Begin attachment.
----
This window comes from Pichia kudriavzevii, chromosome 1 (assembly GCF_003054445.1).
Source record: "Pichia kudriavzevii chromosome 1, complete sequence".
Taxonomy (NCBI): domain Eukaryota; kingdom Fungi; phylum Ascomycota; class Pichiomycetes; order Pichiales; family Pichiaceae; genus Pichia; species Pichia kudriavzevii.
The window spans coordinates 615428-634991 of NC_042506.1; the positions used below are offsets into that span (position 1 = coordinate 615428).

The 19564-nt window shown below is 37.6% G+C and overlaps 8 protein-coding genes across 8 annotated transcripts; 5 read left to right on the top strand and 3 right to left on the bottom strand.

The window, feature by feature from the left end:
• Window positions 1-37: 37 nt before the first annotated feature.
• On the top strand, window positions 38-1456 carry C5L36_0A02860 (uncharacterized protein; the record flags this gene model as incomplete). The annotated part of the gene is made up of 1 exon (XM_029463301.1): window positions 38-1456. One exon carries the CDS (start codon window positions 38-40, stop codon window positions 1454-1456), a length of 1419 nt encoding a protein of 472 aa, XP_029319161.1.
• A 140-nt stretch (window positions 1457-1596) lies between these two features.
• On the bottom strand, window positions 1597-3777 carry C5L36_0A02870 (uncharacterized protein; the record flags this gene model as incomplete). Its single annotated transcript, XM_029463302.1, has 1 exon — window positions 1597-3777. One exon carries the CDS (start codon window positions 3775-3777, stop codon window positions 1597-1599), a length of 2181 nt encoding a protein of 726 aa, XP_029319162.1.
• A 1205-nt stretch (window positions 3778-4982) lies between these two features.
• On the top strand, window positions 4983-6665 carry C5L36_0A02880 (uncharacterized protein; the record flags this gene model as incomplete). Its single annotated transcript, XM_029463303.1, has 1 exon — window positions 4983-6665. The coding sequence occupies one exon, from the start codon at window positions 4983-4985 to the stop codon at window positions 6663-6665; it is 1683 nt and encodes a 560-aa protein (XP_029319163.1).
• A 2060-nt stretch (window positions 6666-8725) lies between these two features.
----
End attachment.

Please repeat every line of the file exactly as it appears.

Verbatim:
This window comes from Pichia kudriavzevii, chromosome 1 (assembly GCF_003054445.1).
Source record: "Pichia kudriavzevii chromosome 1, complete sequence".
Taxonomy (NCBI): domain Eukaryota; kingdom Fungi; phylum Ascomycota; class Pichiomycetes; order Pichiales; family Pichiaceae; genus Pichia; species Pichia kudriavzevii.
The window spans coordinates 615428-634991 of NC_042506.1; the positions used below are offsets into that span (position 1 = coordinate 615428).

The 19564-nt window shown below is 37.6% G+C and overlaps 8 protein-coding genes across 8 annotated transcripts; 5 read left to right on the top strand and 3 right to left on the bottom strand.

The window, feature by feature from the left end:
• Window positions 1-37: 37 nt before the first annotated feature.
• On the top strand, window positions 38-1456 carry C5L36_0A02860 (uncharacterized protein; the record flags this gene model as incomplete). The annotated part of the gene is made up of 1 exon (XM_029463301.1): window positions 38-1456. One exon carries the CDS (start codon window positions 38-40, stop codon window positions 1454-1456), a length of 1419 nt encoding a protein of 472 aa, XP_029319161.1.
• A 140-nt stretch (window positions 1457-1596) lies between these two features.
• On the bottom strand, window positions 1597-3777 carry C5L36_0A02870 (uncharacterized protein; the record flags this gene model as incomplete). Its single annotated transcript, XM_029463302.1, has 1 exon — window positions 1597-3777. One exon carries the CDS (start codon window positions 3775-3777, stop codon window positions 1597-1599), a length of 2181 nt encoding a protein of 726 aa, XP_029319162.1.
• A 1205-nt stretch (window positions 3778-4982) lies between these two features.
• On the top strand, window positions 4983-6665 carry C5L36_0A02880 (uncharacterized protein; the record flags this gene model as incomplete). Its single annotated transcript, XM_029463303.1, has 1 exon — window positions 4983-6665. The coding sequence occupies one exon, from the start codon at window positions 4983-4985 to the stop codon at window positions 6663-6665; it is 1683 nt and encodes a 560-aa protein (XP_029319163.1).
• A 2060-nt stretch (window positions 6666-8725) lies between these two features.